In conventional scanning electron microscopy (SEM) the lateral resolution is limited by the electron beam diameter impinging on the specimen surface and interaction volume of the electron collisions. This limit is also critical for the subsequent analysis of the resultant electrons, e.g. spin polarization (SEMPA), electron energy loss spectroscopy (EELS), and auger electron spectroscopy (AES). The close proximity between the probe and sample surface of a scanning tunneling microscope (STM) operating in field emission (FE) mode provides a means of overcoming this limit. In this talk, I present a simple "near field emission scanning electron microscope" (NFESEM) capable of imaging conducting surfaces with high spatial resolution. This microscope is also refined to overcome the problems associated with the prior art, while introducing a means of comparative surface imaging using both the variations in electron intensity and the FE current. Variable current imaging generated by an STM operated in constant height (CH) mode has often been used to produce high resolution images of the surface. Moreover, STM FE mode operation was also used for mapping the FE sites on surfaces. It is our intention to employ such well-known imaging techniques as a comparison to our electron intensity images, which are the product of the primary beam of field-emitted electrons from an STM tip.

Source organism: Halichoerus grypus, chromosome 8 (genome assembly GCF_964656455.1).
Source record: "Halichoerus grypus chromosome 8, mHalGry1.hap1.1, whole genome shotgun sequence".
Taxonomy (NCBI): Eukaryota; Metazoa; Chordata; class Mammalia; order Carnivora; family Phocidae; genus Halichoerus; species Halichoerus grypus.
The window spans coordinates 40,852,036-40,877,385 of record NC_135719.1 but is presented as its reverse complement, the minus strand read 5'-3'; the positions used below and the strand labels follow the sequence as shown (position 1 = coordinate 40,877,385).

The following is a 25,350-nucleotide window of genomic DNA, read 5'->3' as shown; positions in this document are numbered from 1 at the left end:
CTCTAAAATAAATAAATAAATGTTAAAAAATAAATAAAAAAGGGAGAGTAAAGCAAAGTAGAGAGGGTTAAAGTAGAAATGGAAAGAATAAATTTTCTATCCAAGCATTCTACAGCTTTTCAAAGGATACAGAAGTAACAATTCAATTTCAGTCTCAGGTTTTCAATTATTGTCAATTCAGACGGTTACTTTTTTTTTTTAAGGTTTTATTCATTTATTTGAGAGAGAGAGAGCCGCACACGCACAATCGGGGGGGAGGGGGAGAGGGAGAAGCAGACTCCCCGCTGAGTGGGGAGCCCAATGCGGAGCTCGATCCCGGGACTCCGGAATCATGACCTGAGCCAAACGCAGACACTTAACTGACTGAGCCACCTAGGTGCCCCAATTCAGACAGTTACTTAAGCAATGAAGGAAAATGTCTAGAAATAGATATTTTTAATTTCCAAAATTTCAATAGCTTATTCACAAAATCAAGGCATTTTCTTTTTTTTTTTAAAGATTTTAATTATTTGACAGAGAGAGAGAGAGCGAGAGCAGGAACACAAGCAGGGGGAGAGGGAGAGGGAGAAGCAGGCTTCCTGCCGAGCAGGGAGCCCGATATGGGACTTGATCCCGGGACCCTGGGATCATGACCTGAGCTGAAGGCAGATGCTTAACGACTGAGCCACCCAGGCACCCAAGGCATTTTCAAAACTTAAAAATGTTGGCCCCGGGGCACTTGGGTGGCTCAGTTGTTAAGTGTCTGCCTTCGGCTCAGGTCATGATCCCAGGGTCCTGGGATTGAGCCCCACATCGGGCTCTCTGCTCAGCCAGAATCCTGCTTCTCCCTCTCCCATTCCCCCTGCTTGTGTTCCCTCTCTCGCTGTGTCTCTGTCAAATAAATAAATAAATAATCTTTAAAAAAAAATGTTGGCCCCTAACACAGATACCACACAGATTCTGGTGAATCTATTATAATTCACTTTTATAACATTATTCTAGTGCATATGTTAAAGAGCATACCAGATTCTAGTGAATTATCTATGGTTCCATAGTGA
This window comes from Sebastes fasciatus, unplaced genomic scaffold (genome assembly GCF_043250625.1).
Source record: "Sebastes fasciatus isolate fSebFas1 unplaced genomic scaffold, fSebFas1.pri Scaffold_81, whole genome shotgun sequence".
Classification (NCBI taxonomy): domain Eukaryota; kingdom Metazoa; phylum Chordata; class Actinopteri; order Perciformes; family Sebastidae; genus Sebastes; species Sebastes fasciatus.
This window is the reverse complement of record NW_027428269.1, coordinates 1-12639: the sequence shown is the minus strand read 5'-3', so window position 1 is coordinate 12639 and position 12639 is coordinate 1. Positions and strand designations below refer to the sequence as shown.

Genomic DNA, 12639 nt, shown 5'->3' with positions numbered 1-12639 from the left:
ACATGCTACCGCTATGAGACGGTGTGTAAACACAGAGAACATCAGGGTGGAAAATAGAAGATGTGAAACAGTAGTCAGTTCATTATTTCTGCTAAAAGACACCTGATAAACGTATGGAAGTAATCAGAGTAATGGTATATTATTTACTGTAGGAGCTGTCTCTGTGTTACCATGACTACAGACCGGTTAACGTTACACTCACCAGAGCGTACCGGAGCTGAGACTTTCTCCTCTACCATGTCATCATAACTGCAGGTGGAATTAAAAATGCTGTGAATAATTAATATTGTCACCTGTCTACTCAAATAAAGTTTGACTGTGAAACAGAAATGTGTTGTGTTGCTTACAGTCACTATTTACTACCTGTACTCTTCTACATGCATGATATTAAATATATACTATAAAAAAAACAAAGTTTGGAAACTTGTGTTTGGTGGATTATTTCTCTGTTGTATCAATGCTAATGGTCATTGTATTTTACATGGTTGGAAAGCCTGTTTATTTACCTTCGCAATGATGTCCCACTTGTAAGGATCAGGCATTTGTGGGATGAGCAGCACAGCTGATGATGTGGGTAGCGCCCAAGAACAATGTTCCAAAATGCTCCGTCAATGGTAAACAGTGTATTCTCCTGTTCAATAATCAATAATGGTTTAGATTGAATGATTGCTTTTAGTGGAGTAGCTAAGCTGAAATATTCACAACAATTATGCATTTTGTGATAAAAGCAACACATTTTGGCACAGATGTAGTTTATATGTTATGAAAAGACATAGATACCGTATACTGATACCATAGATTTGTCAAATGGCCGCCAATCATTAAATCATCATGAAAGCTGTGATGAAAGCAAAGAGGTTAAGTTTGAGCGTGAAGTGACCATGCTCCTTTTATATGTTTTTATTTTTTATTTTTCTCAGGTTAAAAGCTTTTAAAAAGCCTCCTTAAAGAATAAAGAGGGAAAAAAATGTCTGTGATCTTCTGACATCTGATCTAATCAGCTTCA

I will report on the first topographic electron intensity image of terraces
and mono-atomic steps on a single crystal substrate, not yet attained with a
remote electron gun in conventional SEM. In addition the simultaneously
recorded FE current surface mapping, limited only by the incident beam girth,
closely resembles the topography of the electron intensity. This indicates
that the maximum resolution, in accordance with the tip-sample geometry, has
been reached. High spatial resolution was achieved by adhering to established
theoretical models relating to the beam width of field-emitted electrons from
a sharp Tungsten (W)-tip , which was shown to mainly depend on the emitter
radius and the tip-sample separation gap. Complimentary STM imaging, directly
following NFESEM measurements, is feasible and can easily be performed. We
assert that additional analysis of the secondary electrons will also exhibit
a comparable resolution. This is ongoing work in collaboration with Dr. Urs
Ramsperger and Prof. Dr. Danilo Pescia.